"Ma! È sai! Non soy!" cries one of the power wives sitting in the theater. "Questo è La Scala. Non è una trattoria cinese!"

Muti stops after the act and talks intensely with his wife. He looks exhausted.

Cura has returned. So has Nucci. The tenor, in costume, marks. When he sings full voice, the throaty honking is alarming. He doesn't seem to know the role securely. The clarinet plays the solo to "La vita è inferno all'infelice" gloriously. Cura lets out his voice for the first and last time. He sings "I panteloni son troppo largo!" -- the pants are too big.

Muti freezes. The maestros around me hiss. "Tenore!" cries one and makes the sign against the evil eye. Hugo de Ana and his costumer run up to the stage over the bridge.

Muti starts again. Cura croons. Nucci, just out of the hospital, sings full out. When Cura falters and they have to take a section again, Muti asks Nucci not to sing. "No, Maestro, I will sing," he says. Cura mouths the words, Nucci sings full out.

The adjustments are made, and "Solenne in quest'ora" starts. The "wounded" Cura has been placed on strategically arranged pillows. Instead of singing, he starts tossing the pillows across the stage. Muti goes right on. In the "Sleale" duet, Cura tries his voice and cracks, so he just mouths the words.

The maestros around me are enraged, but Muti goes on. The camp scene is suddenly alive and stunning. There is wild energy. Muti sings Melitone's sermon from the pit (both Melitones are still sick) -- hilarious and scary too. Luciana D'Intino also sings and acts full out, as does Ernesto Gavazzi, the Trabuco.

Cura stands in the wings, fussing with his costume.

Muti whips the orchestra and chorus up until the theater is shaking. "Maestro is truly incalzato tonight," says Arcà to me. He means Muti is beside himself but putting it all in the music, and "Rataplan" is a fierce explosion. Those who usually yawn through rehearsals -- stagehands, tech people, covers -- cheer at the end of this.

Muti throws his baton down and runs to his dressing room. The "suits" run after him. That fantastic chandelier comes on, and the applause continues. Leading it is Renata Tebaldi, who has been to all the rehearsals in the theater. She is radiant. "Look at the chandelier and the ceiling," she says. "This is my cradle, my temple! And you know, I would not be too unhappy if it were my grave."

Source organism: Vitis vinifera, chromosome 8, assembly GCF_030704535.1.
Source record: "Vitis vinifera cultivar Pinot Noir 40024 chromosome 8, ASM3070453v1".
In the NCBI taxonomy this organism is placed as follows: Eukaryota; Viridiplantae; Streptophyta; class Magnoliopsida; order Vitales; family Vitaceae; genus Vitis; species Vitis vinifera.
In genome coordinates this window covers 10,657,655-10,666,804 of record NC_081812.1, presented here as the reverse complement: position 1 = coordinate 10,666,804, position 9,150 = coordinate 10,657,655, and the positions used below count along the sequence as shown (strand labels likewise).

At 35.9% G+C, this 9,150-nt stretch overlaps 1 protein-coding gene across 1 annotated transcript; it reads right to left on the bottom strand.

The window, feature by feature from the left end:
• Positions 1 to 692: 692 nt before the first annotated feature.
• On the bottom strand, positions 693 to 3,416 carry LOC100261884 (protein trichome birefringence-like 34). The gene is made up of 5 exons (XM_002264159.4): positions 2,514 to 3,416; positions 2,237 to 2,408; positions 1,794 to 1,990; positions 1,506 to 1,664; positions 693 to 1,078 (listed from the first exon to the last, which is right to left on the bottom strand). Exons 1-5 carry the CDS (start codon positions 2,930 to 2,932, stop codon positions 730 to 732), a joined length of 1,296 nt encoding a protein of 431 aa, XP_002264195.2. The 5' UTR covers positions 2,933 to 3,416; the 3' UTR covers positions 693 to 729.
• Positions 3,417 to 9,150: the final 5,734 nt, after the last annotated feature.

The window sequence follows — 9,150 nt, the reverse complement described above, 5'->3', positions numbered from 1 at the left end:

Tebaldi has been ailing. I've been told she has been profoundly depressed. Muti has asked her to teach at La Scala's school. She has refused. He also asked her to come to all his rehearsals. At first she hesitated. He went to her house, and after interminable cups of coffee, he persuaded her to come.

Nucci passes us. She congratulates him on singing full out. "I'm old," he laughs, sarcastically. "I need to sing at my age. The young people don't have to."

I gossip (like everybody else) about the two Leonoras: one screams, the other can't begin to pronounce. "Have you no pity?" demands Tebaldi. "That poor creature is terrified. Let's pray for her." But at the same instant, we look across the theater. There is Salazar, evidently on the brink of tears, in intense conversation with Leyla Gencer.

"Uh-oh," sighs Tebaldi, "I have a feeling we are in for the other one the rest of this rehearsal." Muti comes and kisses Tebaldi's hands and her cheeks. She hugs him and pats his back. "You remember when we had tenors?" he asks Tebaldi. "Tucker, for example. I begged him to come to Italy more. He sang Pagliacci with me. I was green, and he was so prepared, he taught me. But when I told him at rehearsal he could hold a high note, he stood up and said, 'Thank you, Maestro.'" He shakes his head. "I will go back over the camp scene and to the end of the opera. Licitra will sing Alvaro, Cura will watch. Lukacs will sing Leonora."

Our attention is drawn to Gencer and Salazar. One assumes Gencer is trying to be comforting, but it's not a quality that emanates from her. "That poor girl," says Tebaldi.